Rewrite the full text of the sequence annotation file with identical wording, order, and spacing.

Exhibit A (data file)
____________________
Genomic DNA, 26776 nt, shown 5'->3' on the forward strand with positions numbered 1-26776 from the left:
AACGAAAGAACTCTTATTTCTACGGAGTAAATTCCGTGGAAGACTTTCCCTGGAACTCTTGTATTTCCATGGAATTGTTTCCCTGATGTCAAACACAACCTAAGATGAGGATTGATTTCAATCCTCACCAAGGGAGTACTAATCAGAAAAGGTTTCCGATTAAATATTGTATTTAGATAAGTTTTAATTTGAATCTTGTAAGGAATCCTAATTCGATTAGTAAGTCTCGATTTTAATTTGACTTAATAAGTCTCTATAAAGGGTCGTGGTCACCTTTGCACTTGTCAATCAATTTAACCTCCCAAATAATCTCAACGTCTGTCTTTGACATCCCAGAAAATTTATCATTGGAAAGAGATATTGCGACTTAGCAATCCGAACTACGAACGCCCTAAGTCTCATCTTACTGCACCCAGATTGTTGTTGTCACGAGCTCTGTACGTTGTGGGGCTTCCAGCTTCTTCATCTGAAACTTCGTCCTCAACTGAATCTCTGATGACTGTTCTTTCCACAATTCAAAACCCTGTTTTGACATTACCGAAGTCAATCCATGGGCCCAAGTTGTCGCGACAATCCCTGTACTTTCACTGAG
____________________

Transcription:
Genomic DNA, 26776 nt, shown 5'->3' on the forward strand with positions numbered 1-26776 from the left:
AACGAAAGAACTCTTATTTCTACGGAGTAAATTCCGTGGAAGACTTTCCCTGGAACTCTTGTATTTCCATGGAATTGTTTCCCTGATGTCAAACACAACCTAAGATGAGGATTGATTTCAATCCTCACCAAGGGAGTACTAATCAGAAAAGGTTTCCGATTAAATATTGTATTTAGATAAGTTTTAATTTGAATCTTGTAAGGAATCCTAATTCGATTAGTAAGTCTCGATTTTAATTTGACTTAATAAGTCTCTATAAAGGGTCGTGGTCACCTTTGCACTTGTCAATCAATTTAACCTCCCAAATAATCTCAACGTCTGTCTTTGACATCCCAGAAAATTTATCATTGGAAAGAGATATTGCGACTTAGCAATCCGAACTACGAACGCCCTAAGTCTCATCTTACTGCACCCAGATTGTTGTTGTCACGAGCTCTGTACGTTGTGGGGCTTCCAGCTTCTTCATCTGAAACTTCGTCCTCAACTGAATCTCTGATGACTGTTCTTTCCACAATTCAAAACCCTGTTTTGACATTACCGAAGTCAATCCATGGGCCCAAGTTGTCGCGACAATCCCTGTACTTTCACTGAG